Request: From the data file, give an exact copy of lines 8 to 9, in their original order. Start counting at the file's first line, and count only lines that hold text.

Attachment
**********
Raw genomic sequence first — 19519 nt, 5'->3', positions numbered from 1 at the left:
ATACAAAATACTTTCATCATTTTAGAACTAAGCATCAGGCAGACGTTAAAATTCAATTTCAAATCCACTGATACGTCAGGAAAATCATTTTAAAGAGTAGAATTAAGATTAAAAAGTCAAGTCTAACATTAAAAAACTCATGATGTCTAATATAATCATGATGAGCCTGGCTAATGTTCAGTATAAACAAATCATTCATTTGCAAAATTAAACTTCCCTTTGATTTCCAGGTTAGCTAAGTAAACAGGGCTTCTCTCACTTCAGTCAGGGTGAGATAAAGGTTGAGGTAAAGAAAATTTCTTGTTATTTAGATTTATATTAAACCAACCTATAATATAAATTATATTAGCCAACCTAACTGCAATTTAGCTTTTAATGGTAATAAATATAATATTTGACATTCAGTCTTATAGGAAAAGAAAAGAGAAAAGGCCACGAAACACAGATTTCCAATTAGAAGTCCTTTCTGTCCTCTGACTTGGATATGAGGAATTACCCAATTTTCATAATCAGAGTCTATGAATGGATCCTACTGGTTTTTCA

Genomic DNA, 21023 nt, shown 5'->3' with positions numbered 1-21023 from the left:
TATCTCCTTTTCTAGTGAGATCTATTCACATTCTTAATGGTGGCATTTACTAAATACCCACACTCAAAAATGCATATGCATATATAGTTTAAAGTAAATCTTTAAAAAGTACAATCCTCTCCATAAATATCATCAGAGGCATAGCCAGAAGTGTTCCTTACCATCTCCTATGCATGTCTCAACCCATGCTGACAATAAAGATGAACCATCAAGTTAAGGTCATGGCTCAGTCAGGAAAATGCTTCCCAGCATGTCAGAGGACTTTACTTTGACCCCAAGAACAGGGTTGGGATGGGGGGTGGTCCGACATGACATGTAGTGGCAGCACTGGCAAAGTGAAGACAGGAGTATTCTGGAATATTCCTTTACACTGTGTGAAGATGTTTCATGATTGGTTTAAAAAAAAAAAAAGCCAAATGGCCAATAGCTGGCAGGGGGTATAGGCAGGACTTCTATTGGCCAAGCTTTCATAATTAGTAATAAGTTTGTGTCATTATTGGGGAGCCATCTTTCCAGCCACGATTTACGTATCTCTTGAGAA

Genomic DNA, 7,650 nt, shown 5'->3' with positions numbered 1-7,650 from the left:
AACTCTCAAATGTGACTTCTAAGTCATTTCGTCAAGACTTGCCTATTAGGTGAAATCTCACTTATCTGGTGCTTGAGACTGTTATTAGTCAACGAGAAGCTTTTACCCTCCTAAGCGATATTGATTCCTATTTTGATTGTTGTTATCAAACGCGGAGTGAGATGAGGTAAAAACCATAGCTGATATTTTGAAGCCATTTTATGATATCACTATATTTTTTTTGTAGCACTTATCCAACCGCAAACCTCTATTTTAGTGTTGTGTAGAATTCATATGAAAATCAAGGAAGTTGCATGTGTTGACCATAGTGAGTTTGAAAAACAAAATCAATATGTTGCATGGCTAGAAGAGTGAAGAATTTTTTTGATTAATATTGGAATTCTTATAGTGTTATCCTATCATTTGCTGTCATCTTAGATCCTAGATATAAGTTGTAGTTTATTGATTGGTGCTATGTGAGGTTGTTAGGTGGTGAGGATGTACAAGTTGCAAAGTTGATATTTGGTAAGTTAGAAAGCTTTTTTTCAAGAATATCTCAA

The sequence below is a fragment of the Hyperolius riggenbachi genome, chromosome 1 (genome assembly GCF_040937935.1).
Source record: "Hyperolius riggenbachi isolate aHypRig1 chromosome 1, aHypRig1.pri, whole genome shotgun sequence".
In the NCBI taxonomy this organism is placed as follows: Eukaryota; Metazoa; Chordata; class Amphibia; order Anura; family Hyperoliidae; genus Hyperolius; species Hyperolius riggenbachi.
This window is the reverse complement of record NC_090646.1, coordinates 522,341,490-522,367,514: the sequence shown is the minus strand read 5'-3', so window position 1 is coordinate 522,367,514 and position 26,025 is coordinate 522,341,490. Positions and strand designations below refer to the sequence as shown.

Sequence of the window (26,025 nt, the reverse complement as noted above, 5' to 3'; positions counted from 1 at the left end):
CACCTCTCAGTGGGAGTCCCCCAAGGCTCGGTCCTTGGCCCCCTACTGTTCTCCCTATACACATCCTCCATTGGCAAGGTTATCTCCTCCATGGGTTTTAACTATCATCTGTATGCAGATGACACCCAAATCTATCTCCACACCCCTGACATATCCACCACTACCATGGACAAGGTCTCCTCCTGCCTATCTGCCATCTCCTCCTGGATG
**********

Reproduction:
Source record: "Hyperolius riggenbachi isolate aHypRig1 chromosome 1, aHypRig1.pri, whole genome shotgun sequence".
In the NCBI taxonomy this organism is placed as follows: Eukaryota; Metazoa; Chordata; class Amphibia; order Anura; family Hyperoliidae; genus Hyperolius; species Hyperolius riggenbachi.